Organizers behind a multistate effort to assist Indigenous voters at the polls in November’s election said it proved to be a valuable tool.
North Dakota was among the states where volunteers helped Native Americans who encountered issues casting their ballot. The Native American Rights Fund worked with groups such as North Dakota Native Vote to station trained poll watchers at various sites.
Michael Carter, staff attorney for the Native American Rights Fund, said there were situations, for example, where a voter had issues tied to the state’s ID law. ”There were, in fact, some Native voters being turned away improperly,” Carter recounted. “And the matter was able to be corrected; the voters were able to come back and vote and have their votes counted.”
North Dakota Native Vote said it saw only one instance of a voter not returning to complete the process.
Carter noted that, ahead of the election, they met with the secretary of state to make sure all parties were on the same page in handling voting matters. He added it is vital for the state to detail such instances in reports in between elections, as part of a consent decree which stemmed from challenges to the ID law.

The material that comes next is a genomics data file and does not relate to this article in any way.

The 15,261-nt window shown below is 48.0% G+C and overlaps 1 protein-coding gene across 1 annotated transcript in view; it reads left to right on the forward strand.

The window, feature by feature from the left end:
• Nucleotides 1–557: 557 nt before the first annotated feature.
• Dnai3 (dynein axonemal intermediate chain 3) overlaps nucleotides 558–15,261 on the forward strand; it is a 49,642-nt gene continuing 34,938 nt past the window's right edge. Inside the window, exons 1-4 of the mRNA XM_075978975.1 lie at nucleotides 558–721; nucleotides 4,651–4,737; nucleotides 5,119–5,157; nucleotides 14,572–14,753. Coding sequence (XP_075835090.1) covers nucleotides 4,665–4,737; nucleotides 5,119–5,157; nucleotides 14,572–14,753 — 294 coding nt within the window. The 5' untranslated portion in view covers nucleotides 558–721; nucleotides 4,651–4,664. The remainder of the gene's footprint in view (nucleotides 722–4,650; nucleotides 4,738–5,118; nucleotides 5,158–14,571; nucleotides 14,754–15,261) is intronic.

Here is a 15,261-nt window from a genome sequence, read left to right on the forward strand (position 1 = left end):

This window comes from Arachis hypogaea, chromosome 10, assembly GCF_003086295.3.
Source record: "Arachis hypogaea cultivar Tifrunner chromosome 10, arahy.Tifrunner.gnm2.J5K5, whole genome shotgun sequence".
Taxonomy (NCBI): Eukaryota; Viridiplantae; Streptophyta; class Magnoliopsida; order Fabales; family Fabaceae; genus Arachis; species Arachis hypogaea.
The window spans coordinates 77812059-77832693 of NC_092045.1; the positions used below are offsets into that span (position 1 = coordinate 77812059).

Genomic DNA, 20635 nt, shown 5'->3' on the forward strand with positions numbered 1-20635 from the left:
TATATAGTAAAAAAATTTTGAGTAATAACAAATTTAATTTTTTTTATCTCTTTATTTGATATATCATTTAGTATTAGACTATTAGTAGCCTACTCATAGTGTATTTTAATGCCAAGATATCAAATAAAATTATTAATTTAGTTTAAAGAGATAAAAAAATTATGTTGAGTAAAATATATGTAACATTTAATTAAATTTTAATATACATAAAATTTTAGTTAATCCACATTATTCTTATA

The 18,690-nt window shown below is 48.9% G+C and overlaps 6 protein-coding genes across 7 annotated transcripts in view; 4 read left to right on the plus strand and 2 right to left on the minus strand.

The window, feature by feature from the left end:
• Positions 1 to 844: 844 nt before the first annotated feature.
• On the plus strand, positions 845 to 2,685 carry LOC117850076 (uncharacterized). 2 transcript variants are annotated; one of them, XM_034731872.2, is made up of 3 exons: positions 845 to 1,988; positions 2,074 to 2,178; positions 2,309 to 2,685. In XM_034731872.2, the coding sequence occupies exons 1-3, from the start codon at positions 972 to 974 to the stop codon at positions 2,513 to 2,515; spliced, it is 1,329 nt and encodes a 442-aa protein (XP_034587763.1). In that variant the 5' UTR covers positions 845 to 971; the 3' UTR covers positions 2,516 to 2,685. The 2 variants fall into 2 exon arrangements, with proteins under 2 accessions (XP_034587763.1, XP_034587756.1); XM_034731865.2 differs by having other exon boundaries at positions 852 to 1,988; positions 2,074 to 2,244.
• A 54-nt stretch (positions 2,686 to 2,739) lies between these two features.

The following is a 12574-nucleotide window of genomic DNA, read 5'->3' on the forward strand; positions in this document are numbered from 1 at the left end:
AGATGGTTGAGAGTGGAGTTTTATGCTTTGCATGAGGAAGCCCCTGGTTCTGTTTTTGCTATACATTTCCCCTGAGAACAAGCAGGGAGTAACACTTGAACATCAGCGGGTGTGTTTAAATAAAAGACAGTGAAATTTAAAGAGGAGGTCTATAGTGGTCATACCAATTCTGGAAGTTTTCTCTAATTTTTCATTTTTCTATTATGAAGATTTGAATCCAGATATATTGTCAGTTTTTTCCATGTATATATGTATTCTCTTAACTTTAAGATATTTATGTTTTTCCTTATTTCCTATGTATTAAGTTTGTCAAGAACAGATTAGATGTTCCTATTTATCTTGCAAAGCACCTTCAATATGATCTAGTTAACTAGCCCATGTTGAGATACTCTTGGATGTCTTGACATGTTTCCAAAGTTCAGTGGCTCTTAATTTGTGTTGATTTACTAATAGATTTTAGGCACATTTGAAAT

This year’s election was the first since the state’s latest redistricting process, in which two new state House subdistricts were created in tribal areas. In those districts, two Native candidates won their races.
Nicole Donaghy, executive director of North Dakota Native Vote, said they are strong examples of why tribal communities need more seats at the table when voting maps are drawn. ”We cannot elect our own people unless there’s a focused effort to create a district that is majority Native American,” Donaghy contended.
However, one of the newly-created subdistricts is being challenged in court by the Turtle Mountain Band of Chippewa, with leaders saying the lines still dilute the voting power of tribal members. Two incumbent state lawmakers with tribal roots, lost their reelection bids in November.
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Credit: Channel 2 Action News